July 5, 2023, by UoN School of English

How MA Applied English made me a better museum professional when I least expected it

I graduated with my BA in English Studies from UoN way back in 2004; 19 years later, in 2023, I’m just about to hand in the final piece of work of my MA in Applied English, studied via Distance Learning.

Rebecca in her tour guide costume at the National Justice MuseumIn my tour guide costume at the National Justice Museum

Wide shot of the front entrance of the Galleries of Justice, now named the National Justice Museum
The Galleries of Justice, now named the National Justice Museum

Between those dates is a long story, including some years in my 20s lost to an abusive relationship. A portfolio career that settled, half by chance, on museums: I’ve worked in museums and heritage sites for over a decade, starting as a costumed tour guide when I was nearly 30, eventually reaching senior management at 37. It was a rapid climb and I never had time to look at academic qualifications. When I eventually drew breath, I realised I worked in a sector where nearly everyone had a postgrad qualification. I wanted that.  

But I didn’t want a Museum Studies MA. I find the heritage sector can be prone to navel-gazing discourse and feel strongly that new perspectives and inter-disciplinary work are what’s needed to energise it. Instead of seeking a museum qualification, I opted to return to my roots, my passion for English. I always loved that the UoN School of English Studies includes so many disciplines and approaches, so there was no other choice for me.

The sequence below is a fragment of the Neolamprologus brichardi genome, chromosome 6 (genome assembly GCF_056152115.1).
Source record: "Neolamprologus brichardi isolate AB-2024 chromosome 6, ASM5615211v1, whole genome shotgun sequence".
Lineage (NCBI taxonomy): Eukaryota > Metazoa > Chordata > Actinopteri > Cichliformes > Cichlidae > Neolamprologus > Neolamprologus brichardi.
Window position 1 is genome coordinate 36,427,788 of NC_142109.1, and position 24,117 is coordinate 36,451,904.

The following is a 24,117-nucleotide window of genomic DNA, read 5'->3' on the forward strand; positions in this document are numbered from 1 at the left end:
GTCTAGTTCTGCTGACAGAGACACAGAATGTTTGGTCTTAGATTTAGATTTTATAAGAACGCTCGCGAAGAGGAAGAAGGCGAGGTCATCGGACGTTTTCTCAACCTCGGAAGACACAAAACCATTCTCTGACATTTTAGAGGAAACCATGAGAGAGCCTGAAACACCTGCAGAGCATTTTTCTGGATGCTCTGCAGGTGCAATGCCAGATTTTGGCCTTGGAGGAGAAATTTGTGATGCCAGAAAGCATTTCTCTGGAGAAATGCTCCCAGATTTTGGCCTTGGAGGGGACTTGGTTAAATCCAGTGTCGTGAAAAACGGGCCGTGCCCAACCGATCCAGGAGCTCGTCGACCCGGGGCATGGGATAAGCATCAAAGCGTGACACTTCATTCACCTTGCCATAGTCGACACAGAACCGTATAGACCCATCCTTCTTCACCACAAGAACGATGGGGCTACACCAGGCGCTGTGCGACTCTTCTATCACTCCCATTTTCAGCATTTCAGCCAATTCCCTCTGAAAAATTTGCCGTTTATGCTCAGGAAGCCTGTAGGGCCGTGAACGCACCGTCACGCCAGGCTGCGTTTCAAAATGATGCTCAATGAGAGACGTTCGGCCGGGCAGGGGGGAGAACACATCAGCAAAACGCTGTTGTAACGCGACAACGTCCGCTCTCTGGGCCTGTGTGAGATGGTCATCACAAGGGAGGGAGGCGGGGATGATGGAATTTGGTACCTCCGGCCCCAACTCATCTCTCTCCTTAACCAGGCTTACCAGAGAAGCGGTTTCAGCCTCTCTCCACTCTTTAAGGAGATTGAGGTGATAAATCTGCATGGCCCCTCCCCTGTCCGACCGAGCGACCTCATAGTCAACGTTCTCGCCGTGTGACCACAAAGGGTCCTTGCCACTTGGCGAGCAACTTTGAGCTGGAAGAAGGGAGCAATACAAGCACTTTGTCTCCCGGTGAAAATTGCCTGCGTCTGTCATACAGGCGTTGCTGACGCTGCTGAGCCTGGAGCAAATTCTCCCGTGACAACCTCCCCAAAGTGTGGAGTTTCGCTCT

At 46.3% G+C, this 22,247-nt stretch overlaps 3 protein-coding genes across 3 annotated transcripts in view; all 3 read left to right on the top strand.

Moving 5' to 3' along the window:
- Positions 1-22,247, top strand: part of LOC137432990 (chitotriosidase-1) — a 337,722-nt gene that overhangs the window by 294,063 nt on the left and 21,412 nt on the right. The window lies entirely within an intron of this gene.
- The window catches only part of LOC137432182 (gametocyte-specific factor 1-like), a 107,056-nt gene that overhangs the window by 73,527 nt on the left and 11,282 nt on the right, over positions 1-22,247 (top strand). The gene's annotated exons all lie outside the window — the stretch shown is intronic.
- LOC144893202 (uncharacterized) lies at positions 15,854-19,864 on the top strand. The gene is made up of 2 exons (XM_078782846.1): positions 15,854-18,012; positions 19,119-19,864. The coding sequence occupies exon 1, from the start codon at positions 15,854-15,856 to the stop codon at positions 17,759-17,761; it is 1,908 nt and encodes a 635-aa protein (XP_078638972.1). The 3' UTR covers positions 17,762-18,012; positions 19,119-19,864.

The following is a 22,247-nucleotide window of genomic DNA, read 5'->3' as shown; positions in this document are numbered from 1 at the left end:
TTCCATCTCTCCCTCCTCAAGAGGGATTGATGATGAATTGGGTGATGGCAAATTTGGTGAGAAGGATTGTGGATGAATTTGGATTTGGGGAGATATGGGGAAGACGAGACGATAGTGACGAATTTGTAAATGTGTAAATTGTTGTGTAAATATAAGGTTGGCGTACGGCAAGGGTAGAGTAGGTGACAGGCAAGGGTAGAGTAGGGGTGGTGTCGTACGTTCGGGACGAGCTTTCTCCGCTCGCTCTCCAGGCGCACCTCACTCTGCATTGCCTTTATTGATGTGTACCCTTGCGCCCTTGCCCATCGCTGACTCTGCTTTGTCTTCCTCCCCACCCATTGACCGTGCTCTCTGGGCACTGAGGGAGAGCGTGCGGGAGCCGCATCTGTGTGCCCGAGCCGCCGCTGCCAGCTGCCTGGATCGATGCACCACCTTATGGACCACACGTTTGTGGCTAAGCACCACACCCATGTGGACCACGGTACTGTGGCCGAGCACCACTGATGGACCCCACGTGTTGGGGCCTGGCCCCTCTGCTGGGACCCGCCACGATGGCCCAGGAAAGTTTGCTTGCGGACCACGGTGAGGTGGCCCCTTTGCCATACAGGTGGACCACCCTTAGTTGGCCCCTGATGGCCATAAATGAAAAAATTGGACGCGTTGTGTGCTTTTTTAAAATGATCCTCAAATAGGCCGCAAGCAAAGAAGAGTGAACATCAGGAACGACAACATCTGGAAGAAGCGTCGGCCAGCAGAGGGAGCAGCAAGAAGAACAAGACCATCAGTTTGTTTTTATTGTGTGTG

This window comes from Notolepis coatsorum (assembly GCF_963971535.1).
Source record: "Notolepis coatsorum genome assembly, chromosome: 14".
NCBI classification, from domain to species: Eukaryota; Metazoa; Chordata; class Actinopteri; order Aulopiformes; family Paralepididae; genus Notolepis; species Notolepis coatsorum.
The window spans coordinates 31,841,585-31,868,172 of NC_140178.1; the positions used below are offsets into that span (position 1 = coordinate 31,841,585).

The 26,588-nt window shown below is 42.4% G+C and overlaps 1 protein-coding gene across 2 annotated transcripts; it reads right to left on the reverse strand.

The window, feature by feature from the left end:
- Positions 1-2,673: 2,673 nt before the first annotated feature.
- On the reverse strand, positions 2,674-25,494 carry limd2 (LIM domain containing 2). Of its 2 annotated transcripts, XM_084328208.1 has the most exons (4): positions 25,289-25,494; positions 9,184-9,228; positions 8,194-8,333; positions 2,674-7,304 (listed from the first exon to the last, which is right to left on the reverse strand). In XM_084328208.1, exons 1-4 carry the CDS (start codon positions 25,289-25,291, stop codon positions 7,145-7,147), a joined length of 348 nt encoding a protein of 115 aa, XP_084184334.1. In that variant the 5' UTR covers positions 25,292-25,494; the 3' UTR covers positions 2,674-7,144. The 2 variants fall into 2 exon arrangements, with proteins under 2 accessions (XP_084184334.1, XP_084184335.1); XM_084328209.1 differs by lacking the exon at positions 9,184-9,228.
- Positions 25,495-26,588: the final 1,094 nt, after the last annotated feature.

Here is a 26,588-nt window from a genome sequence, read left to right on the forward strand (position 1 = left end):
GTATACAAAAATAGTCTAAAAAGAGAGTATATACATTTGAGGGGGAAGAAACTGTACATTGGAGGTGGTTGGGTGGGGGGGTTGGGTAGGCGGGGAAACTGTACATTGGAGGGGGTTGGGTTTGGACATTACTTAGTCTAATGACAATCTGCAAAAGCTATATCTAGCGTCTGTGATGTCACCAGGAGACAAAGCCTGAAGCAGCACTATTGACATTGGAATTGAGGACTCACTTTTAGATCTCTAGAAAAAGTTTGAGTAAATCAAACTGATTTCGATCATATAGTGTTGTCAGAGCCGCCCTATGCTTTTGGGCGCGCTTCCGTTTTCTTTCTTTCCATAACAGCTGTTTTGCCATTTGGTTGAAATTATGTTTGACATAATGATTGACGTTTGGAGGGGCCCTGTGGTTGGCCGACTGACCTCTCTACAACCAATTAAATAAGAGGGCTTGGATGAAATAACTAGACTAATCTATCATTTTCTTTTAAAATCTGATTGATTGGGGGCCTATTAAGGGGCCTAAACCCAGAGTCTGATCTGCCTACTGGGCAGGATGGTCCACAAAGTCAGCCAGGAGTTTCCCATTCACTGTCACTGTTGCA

Rebecca and others standing on stage presenting at the Museums Association ConferencePresenting at the Museums Association Conference 2022

And here is where the course took me by surprise. I have always been a Literature specialist, and loved Romanticism with a passion. Literature – to me – represents fragments, vignettes, of cultural history: I assumed that was where it would overlap with my professional life in heritage. Then, towards the end of my studies, I discovered a pod called ‘Performing Space and Place’. I’d never have chosen it in a less flexible course, but the pod structure of AE allowed me to give it a go. Suddenly, site-specific theatre, and the power of creating new spaces, counter-sites, to effect change, grabbed me. And it undeniably applied to museums too!  

I’m just concluding a dissertation on site-specific, participatory performance in museums, and how the affective power of this can be harnessed to help museums have a social impact. My research is already informing my museum work, as I start to branch out into freelance work, and writing articles. I am considering a PhD application, focusing on interdisciplinary work between museum studies and theatre studies.  

When I returned to the School of English Studies after nearly two decades, this isn’t what I expected. But it just goes to show where English can lead and how relevant it is to both professional work and other disciplines – and it demonstrates that where you start isn’t always where you end up, especially if you take the opportunity to explore your interests! 

– Rebecca Morris-Buck

You can find more information on our MA Applied English by following this link.

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